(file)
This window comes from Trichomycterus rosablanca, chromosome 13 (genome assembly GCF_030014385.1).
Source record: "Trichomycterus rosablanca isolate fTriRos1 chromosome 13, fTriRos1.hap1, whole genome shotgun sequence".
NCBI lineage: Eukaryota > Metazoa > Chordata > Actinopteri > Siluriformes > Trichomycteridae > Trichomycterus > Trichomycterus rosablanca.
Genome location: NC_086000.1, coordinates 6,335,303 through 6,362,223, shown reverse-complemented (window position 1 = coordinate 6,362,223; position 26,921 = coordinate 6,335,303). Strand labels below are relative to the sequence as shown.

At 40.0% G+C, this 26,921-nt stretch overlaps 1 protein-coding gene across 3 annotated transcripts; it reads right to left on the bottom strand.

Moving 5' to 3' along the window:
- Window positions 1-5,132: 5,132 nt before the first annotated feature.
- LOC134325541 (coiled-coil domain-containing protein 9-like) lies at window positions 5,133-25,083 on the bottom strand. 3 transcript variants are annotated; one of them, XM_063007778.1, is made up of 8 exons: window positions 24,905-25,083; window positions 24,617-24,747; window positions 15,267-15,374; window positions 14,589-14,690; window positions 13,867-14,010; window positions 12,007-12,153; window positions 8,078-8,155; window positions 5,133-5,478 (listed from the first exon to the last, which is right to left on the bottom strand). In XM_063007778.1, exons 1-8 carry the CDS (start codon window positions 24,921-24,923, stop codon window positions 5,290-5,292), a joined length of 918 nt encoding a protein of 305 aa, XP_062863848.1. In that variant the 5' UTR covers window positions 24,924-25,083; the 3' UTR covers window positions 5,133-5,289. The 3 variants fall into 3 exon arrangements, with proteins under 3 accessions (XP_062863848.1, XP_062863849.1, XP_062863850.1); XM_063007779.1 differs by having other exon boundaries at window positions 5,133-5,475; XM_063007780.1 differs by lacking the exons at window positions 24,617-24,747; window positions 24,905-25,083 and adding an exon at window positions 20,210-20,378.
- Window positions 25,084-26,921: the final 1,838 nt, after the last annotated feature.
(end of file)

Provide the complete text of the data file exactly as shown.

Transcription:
This window comes from Trichomycterus rosablanca, chromosome 13 (genome assembly GCF_030014385.1).
Source record: "Trichomycterus rosablanca isolate fTriRos1 chromosome 13, fTriRos1.hap1, whole genome shotgun sequence".
NCBI lineage: Eukaryota > Metazoa > Chordata > Actinopteri > Siluriformes > Trichomycteridae > Trichomycterus > Trichomycterus rosablanca.
Genome location: NC_086000.1, coordinates 6,335,303 through 6,362,223, shown reverse-complemented (window position 1 = coordinate 6,362,223; position 26,921 = coordinate 6,335,303). Strand labels below are relative to the sequence as shown.

At 40.0% G+C, this 26,921-nt stretch overlaps 1 protein-coding gene across 3 annotated transcripts; it reads right to left on the bottom strand.

Moving 5' to 3' along the window:
- Window positions 1-5,132: 5,132 nt before the first annotated feature.
- LOC134325541 (coiled-coil domain-containing protein 9-like) lies at window positions 5,133-25,083 on the bottom strand. 3 transcript variants are annotated; one of them, XM_063007778.1, is made up of 8 exons: window positions 24,905-25,083; window positions 24,617-24,747; window positions 15,267-15,374; window positions 14,589-14,690; window positions 13,867-14,010; window positions 12,007-12,153; window positions 8,078-8,155; window positions 5,133-5,478 (listed from the first exon to the last, which is right to left on the bottom strand). In XM_063007778.1, exons 1-8 carry the CDS (start codon window positions 24,921-24,923, stop codon window positions 5,290-5,292), a joined length of 918 nt encoding a protein of 305 aa, XP_062863848.1. In that variant the 5' UTR covers window positions 24,924-25,083; the 3' UTR covers window positions 5,133-5,289. The 3 variants fall into 3 exon arrangements, with proteins under 3 accessions (XP_062863848.1, XP_062863849.1, XP_062863850.1); XM_063007779.1 differs by having other exon boundaries at window positions 5,133-5,475; XM_063007780.1 differs by lacking the exons at window positions 24,617-24,747; window positions 24,905-25,083 and adding an exon at window positions 20,210-20,378.
- Window positions 25,084-26,921: the final 1,838 nt, after the last annotated feature.